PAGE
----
In 1900, the Colvins lived in Payson City, Utah. Irene was 18 years of age at the time and her brothers and sisters were Katie, b. November 1882, Curtis, b. November 1885, Tracy (son), b. November 1887, Millie, b. November 1889, and Hattie, b. October 1892.

Miss Colvin married Walter Harris Corbett in Salt Lake City on 13 December 1905. Irene and Walter had three children: Walter Colvin, 16 December 1906 – 9 March 2002, Kady Roene, 5 November 1908 – 30 December 1973, and Mack Colvin, 27 December 1910 - 6 October 1976.

In 1912, the Corbetts had just moved to 900 East Center Street, Provo, Utah. Mrs. Corbett had travelled to London in the winter of 1911-1912 to study nursing/obstetrics. Apparently, she took a six-month course to become a midwife. Her address in London was the ''General Lying-in Hospital, York Road.''

In all probability, the only passenger from Utah on the ill-fated Titanic which went down yesterday on the Newfoundland banks, was Mrs. Irene Colvin Corbett of Provo. Mrs. Corbett has been in London during the past winter studying medicine. In a letter to her mother, Mrs. Levi A. Colvin, received yesterday, she stated that she would take passage for home on the Titanic, expecting to arrive in two weeks. Mrs. Corbett is the daughter of Bishop and Mrs. Levi A. Colvin of Pleasant View ward, which joins Provo on the north. Her three little children are with the grandparents in Provo, the family having moved from Pleasant View to 900 East Center Street, Provo, only a few days ago. Mrs. Colvin, Mrs. Corbett's mother, said that all she knew of the affair was what was contained in the letter received from her daughter Monday. The family has received no news as to whether Mrs. Colvin (sic) is among those saved. - The Ogden Standard, 17 April 1912, p. 6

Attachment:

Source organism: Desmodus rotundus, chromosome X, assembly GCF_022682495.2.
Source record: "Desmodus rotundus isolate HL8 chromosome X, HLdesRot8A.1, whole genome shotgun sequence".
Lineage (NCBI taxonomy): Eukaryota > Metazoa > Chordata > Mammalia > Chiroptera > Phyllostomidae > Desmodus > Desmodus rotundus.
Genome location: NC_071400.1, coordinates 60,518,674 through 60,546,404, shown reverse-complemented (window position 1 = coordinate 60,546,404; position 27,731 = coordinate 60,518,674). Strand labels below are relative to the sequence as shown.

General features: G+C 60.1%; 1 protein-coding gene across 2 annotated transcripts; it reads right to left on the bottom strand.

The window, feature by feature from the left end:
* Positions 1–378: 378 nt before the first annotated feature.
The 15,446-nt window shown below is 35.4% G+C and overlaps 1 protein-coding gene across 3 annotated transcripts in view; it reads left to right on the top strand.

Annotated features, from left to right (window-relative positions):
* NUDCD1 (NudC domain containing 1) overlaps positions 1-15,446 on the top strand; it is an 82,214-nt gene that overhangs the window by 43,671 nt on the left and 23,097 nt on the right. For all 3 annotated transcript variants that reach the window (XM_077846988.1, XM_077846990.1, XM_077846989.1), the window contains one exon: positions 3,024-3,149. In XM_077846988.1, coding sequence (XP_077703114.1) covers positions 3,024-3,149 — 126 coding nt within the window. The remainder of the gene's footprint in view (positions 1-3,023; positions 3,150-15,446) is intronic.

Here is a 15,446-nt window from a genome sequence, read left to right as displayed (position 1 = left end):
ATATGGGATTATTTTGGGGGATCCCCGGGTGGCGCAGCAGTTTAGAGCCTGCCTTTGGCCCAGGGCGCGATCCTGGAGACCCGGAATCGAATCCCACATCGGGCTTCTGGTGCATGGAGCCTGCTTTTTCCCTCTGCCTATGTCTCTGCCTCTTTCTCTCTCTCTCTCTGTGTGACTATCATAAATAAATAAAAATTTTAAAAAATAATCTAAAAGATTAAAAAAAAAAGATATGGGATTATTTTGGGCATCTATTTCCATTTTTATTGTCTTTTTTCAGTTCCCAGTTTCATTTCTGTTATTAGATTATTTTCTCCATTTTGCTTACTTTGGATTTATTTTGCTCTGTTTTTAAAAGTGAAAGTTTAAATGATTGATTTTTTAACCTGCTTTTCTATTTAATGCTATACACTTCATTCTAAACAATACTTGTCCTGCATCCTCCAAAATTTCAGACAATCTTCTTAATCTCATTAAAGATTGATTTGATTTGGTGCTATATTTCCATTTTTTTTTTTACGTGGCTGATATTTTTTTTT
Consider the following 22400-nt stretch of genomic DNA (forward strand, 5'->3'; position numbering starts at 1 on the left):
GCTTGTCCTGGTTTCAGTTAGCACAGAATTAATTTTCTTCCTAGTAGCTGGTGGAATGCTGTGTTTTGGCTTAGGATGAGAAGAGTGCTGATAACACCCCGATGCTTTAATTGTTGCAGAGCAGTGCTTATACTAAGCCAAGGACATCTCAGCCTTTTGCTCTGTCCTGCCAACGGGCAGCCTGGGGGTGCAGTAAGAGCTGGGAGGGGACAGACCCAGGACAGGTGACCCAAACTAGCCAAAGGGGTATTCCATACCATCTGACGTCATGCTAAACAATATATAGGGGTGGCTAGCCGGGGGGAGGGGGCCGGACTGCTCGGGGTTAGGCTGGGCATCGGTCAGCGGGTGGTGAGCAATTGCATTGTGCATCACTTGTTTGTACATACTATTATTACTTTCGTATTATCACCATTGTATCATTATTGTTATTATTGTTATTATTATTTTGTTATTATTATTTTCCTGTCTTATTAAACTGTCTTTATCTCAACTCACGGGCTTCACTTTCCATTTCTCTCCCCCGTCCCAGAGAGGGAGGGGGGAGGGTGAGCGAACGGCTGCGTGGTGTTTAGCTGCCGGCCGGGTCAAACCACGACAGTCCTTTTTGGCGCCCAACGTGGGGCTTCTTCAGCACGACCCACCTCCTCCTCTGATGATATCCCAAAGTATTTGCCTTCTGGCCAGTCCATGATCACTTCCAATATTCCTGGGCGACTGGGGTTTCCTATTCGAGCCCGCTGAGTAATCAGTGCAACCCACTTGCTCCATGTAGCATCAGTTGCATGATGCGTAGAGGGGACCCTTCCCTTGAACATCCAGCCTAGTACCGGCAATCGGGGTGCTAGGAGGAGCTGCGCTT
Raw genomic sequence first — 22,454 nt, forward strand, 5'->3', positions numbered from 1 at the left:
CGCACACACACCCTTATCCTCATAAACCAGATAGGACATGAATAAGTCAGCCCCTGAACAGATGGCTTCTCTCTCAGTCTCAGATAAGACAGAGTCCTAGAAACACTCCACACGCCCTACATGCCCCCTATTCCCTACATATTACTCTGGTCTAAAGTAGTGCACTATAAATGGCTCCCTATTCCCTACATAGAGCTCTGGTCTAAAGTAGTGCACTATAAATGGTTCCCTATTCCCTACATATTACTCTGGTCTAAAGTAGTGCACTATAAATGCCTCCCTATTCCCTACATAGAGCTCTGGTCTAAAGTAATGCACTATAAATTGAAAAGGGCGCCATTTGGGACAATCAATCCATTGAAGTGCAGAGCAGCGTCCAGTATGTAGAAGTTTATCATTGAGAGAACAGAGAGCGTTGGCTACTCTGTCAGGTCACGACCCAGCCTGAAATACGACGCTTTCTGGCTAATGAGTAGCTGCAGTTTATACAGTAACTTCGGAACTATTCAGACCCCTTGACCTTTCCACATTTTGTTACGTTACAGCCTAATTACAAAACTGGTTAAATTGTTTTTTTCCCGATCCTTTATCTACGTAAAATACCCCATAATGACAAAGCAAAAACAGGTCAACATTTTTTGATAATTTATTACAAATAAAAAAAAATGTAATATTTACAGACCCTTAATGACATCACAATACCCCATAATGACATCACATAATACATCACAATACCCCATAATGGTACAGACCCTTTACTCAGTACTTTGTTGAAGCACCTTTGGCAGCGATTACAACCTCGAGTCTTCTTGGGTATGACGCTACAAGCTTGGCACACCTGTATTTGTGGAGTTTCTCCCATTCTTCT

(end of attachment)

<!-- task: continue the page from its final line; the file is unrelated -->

Her actions during the night of the sinking of the Titanic are unknown since no survivor mentioned having seen or noticed her.

Her husband later remarried (11 November 1914) and had three more children. His second wife was Annie Dean. He passed away on 4 February 1917, aged 31, and is buried in Provo, Utah.